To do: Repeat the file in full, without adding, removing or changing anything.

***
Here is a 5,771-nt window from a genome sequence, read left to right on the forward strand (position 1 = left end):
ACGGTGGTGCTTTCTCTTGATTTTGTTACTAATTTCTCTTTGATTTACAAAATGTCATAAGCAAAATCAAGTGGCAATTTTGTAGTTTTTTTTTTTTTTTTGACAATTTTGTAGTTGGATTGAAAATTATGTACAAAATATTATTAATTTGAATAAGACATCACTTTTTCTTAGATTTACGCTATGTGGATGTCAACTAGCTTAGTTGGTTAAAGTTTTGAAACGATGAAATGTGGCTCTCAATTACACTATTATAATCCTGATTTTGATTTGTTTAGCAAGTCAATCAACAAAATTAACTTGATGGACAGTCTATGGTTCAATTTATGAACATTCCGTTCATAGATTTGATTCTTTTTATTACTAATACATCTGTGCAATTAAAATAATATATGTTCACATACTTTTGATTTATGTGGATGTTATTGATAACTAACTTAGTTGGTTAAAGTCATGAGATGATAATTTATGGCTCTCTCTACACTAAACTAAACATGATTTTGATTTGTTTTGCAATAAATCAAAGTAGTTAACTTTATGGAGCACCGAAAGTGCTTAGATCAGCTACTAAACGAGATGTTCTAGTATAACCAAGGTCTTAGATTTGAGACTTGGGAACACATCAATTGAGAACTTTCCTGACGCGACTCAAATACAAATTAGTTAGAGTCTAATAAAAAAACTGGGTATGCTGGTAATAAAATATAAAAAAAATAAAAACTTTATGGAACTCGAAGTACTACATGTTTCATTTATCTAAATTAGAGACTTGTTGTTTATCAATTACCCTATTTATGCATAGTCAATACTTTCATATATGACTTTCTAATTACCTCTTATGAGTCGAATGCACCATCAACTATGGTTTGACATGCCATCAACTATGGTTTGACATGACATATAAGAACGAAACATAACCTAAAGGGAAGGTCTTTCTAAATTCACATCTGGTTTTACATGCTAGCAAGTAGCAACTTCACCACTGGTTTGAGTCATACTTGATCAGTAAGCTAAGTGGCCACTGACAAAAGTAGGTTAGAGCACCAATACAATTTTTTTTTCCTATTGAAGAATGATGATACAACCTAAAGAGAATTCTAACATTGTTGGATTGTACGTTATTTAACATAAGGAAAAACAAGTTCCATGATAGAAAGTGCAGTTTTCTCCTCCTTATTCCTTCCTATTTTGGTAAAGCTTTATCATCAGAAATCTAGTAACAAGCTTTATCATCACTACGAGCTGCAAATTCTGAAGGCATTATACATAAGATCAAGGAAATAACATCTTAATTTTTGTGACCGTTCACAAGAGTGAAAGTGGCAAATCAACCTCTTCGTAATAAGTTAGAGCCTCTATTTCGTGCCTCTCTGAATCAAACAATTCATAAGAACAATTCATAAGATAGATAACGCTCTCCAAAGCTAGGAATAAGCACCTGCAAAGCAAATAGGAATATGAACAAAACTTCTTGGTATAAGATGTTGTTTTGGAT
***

Here is a 5,771-nt window from a genome sequence, read left to right on the forward strand (position 1 = left end):
ACGGTGGTGCTTTCTCTTGATTTTGTTACTAATTTCTCTTTGATTTACAAAATGTCATAAGCAAAATCAAGTGGCAATTTTGTAGTTTTTTTTTTTTTTTTGACAATTTTGTAGTTGGATTGAAAATTATGTACAAAATATTATTAATTTGAATAAGACATCACTTTTTCTTAGATTTACGCTATGTGGATGTCAACTAGCTTAGTTGGTTAAAGTTTTGAAACGATGAAATGTGGCTCTCAATTACACTATTATAATCCTGATTTTGATTTGTTTAGCAAGTCAATCAACAAAATTAACTTGATGGACAGTCTATGGTTCAATTTATGAACATTCCGTTCATAGATTTGATTCTTTTTATTACTAATACATCTGTGCAATTAAAATAATATATGTTCACATACTTTTGATTTATGTGGATGTTATTGATAACTAACTTAGTTGGTTAAAGTCATGAGATGATAATTTATGGCTCTCTCTACACTAAACTAAACATGATTTTGATTTGTTTTGCAATAAATCAAAGTAGTTAACTTTATGGAGCACCGAAAGTGCTTAGATCAGCTACTAAACGAGATGTTCTAGTATAACCAAGGTCTTAGATTTGAGACTTGGGAACACATCAATTGAGAACTTTCCTGACGCGACTCAAATACAAATTAGTTAGAGTCTAATAAAAAAACTGGGTATGCTGGTAATAAAATATAAAAAAAATAAAAACTTTATGGAACTCGAAGTACTACATGTTTCATTTATCTAAATTAGAGACTTGTTGTTTATCAATTACCCTATTTATGCATAGTCAATACTTTCATATATGACTTTCTAATTACCTCTTATGAGTCGAATGCACCATCAACTATGGTTTGACATGCCATCAACTATGGTTTGACATGACATATAAGAACGAAACATAACCTAAAGGGAAGGTCTTTCTAAATTCACATCTGGTTTTACATGCTAGCAAGTAGCAACTTCACCACTGGTTTGAGTCATACTTGATCAGTAAGCTAAGTGGCCACTGACAAAAGTAGGTTAGAGCACCAATACAATTTTTTTTTCCTATTGAAGAATGATGATACAACCTAAAGAGAATTCTAACATTGTTGGATTGTACGTTATTTAACATAAGGAAAAACAAGTTCCATGATAGAAAGTGCAGTTTTCTCCTCCTTATTCCTTCCTATTTTGGTAAAGCTTTATCATCAGAAATCTAGTAACAAGCTTTATCATCACTACGAGCTGCAAATTCTGAAGGCATTATACATAAGATCAAGGAAATAACATCTTAATTTTTGTGACCGTTCACAAGAGTGAAAGTGGCAAATCAACCTCTTCGTAATAAGTTAGAGCCTCTATTTCGTGCCTCTCTGAATCAAACAATTCATAAGAACAATTCATAAGATAGATAACGCTCTCCAAAGCTAGGAATAAGCACCTGCAAAGCAAATAGGAATATGAACAAAACTTCTTGGTATAAGATGTTGTTTTGGAT